Celebrated around the world as “The Girl Who Is Too Beautiful,” this goddess of film was much more than a mere screen beauty. Possessing a razor sharp intelligence, a keen sense of humor, and a wise understanding of human nature, Miss LaMarr was also a successful scenarist of the silent screen. Beauty was just one weapon in her arsenal of talents.

  

Child actress at the tender age of seven years, little Reatha Dale Watson (as Barbara was then called) had a tremendous impact on her turn-of-the-century theater audiences as she played in stock companies up and down the West Coast for over six years.

 

Her loving rapport with the audience never faded. She experienced the same jubilation again with an adoring audience as she seductively danced to filled nightclubs, theaters, and vaudeville houses in her next incarnation as a hoofer on the road. Her natural grace would be exploited to its fullest as a screen actress, but as a young dancer of 14 years LaMarr made a truly stunning impression.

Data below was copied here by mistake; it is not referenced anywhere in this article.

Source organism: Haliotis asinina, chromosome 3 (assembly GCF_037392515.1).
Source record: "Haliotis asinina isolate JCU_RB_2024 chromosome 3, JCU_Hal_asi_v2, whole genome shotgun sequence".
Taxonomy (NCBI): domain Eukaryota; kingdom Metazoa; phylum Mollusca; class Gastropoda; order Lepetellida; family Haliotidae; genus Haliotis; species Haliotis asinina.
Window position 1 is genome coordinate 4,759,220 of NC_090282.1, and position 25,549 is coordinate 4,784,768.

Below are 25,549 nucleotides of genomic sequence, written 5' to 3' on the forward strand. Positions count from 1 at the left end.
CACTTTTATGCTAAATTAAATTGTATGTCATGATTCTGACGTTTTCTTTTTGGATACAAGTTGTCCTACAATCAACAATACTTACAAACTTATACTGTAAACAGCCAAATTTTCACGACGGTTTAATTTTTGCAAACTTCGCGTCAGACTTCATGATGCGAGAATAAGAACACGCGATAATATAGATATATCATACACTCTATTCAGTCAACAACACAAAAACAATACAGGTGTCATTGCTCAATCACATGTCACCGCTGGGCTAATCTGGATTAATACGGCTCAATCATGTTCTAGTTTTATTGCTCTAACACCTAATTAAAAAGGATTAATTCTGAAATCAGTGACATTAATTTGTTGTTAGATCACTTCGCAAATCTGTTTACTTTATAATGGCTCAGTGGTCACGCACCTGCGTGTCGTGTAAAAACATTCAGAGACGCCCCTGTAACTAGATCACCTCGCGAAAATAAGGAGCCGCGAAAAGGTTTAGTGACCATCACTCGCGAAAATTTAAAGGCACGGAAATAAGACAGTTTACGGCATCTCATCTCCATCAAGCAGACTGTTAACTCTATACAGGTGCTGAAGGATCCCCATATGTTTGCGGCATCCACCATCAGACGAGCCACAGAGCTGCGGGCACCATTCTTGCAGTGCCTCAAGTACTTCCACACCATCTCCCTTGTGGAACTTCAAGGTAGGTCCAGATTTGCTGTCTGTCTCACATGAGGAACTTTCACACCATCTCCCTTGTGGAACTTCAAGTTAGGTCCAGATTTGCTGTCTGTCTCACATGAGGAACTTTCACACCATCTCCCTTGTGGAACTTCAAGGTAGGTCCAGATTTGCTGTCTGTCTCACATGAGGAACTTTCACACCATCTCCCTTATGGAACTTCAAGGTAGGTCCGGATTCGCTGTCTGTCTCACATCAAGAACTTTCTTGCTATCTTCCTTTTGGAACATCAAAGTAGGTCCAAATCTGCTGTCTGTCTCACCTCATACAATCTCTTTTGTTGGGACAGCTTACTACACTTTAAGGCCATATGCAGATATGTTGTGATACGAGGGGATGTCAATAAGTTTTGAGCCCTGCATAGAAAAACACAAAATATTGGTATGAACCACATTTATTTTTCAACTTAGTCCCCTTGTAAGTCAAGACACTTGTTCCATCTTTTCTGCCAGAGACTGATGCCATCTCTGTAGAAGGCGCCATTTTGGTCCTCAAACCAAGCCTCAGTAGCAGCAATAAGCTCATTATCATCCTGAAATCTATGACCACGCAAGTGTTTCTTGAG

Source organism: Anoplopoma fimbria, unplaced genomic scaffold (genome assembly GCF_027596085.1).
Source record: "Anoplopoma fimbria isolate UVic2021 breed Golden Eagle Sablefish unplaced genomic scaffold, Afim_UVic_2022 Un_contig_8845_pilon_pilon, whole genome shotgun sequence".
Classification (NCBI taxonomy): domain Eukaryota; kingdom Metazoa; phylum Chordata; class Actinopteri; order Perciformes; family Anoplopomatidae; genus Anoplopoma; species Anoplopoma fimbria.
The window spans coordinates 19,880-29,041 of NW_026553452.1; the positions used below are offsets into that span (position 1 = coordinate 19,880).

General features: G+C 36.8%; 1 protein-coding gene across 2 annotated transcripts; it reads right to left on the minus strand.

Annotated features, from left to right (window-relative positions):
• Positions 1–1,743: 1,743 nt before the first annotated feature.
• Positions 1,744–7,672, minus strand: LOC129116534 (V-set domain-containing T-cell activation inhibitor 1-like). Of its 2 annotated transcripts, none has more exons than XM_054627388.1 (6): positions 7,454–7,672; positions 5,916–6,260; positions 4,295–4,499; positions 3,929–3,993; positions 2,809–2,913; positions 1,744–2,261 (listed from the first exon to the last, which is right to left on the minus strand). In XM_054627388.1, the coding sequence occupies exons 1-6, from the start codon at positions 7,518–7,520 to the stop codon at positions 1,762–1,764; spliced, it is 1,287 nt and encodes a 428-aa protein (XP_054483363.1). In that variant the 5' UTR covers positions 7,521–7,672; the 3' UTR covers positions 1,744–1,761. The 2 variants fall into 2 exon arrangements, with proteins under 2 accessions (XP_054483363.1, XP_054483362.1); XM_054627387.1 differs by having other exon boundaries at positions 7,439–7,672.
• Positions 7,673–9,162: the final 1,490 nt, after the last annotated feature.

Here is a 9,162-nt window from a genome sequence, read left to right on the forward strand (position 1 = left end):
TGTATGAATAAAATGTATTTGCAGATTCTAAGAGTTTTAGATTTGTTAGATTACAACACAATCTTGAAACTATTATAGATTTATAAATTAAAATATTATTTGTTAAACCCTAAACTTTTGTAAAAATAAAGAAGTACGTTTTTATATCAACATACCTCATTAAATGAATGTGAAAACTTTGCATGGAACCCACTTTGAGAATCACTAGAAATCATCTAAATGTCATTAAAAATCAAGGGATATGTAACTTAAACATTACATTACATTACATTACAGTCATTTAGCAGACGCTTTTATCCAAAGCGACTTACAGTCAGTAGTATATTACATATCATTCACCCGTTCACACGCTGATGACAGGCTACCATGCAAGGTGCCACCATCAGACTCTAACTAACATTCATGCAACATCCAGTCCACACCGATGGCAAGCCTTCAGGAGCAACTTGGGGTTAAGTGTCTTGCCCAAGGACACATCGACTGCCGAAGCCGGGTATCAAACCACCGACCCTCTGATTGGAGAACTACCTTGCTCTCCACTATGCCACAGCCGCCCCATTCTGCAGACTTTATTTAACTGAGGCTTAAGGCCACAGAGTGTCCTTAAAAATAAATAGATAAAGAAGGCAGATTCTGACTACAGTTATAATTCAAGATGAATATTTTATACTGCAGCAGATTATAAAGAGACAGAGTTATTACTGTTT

LaMarr’s Whitley Heights house interior (photo 2)  

 

 

  

Exterior and rear of house (photot 3)

 

(click on images to enlarge)

 

Walking hand in hand with Barbara’s successful career as child actress and dancer was Barbara the writer, beginning with her short stories in newspapers (her foster father, William Watson, was himself a noted newspaper writer and editor). LaMarr branched out as film and theater critic, magazine contributor, and lastly film scenarist. She “doctored” numerous screenplays and wrote (and co-wrote) at least eight movies that we know about today.

 

In 1913 and 1914 LaMarr filmed some quickie westerns in Arizona. She is also said to have filmed dancing shorts in New York City, Chicago, and in Los Angeles, with such diverse partners as Rudolph Valentino and Clifton Webb. None of this film footage can be found today, at least not yet. What we do know is that by 1920 Louis B. Mayer and Douglas Fairbanks, Sr. with wife Mary Pickford “discovered” Barbara LaMarr and set her delicate little feet on the path to screen stardom.